Sunday, November 27, 2011

Meritage Wine (Geyser Peak And Lyeth Wines)

 Meritage Wine is a non-French way of saying a wine is a "Bordeaux style" of wine without the French origin. These wines are usually food-friendly (The French treat wine in the European tradition of wine equals food).

I have two examlpes of California Meritage Wines for your consideration as a substitute for French Bordeaux, but it is important to understand that to have a Bordeaux style wine, the wine does not have to be a certified Meritage wine, but rather typically (Sometimes having only two varietals) a blend of any of these six wines: (For Red Wine) Cabernet Franc, Petit Verdot, Melbec, Carménère, Merlot, and Cabernet Sauvignon.

Geyser Peak Alexander Valley 2005 Meritage, $17.99-$35.99, 89 points, is not always an inexpensive wine, but at the lower-end of the price scale is a fair value. Quaffable is a word that comes to my mind as we polished-off this bottle in a brief foray into a mostly Cabernet Sauvignon wine (68%). The color is a deep garnet, but black at the core. The aroma is a pleasing soft coriander-clove.
The wine body is medium to full which carries flavors of primarily plum and licorice, and having a fair finish with some heat.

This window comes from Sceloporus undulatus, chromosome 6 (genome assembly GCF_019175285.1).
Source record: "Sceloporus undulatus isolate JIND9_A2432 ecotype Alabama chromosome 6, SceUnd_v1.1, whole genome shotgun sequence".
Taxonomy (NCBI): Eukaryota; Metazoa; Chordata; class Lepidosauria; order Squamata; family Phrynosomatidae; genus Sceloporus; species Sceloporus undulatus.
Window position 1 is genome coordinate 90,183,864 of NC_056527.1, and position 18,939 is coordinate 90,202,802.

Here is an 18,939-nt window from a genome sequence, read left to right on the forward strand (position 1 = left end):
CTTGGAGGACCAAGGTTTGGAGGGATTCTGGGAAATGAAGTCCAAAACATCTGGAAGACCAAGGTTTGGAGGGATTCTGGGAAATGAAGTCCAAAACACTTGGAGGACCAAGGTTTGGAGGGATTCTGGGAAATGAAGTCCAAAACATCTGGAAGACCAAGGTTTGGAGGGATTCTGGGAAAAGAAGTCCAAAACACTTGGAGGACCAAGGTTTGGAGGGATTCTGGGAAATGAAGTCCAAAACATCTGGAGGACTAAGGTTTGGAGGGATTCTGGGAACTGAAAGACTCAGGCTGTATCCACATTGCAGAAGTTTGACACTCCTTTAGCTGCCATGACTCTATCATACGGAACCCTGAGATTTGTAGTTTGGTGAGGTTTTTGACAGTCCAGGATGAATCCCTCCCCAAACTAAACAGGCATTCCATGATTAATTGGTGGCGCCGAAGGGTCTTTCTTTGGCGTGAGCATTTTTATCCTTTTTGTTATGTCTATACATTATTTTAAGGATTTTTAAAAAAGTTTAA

Lyeth Sonoma County 2006 Meritage, $12.74-$17.99, 87 points, is a more affordable Meritage with a similar profile, though not quite as dry and with almost no heat on the finish as was the case for the Geyser Peak, and also having a medium body. The aroma is a muted cluster of cooking spices, but the flavor, though not as lush, is predominately plum and licorice with a more noticeable tannic presence and a longer finish.
At the lower price, this too is a fair buy and won't break your bank account for something a little different and competently made.


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  1. Nice write-up. Is there anything more annoying than someone trying to pronounce Meritage with a French accent? Drives me nuts.....

  2. Thanks Bill.
    Once you have the origin for Meritage as being Merit and Heritage it's a piece of cake/easy as pie to pronounce.
    Bill, I like a colloquial/easy going demeanor, put-on-s are a cover for our insecurity; a little of the Dr. Freud in me.
    By the way, did you read:

    "Doesn't get any better than this" for good writing!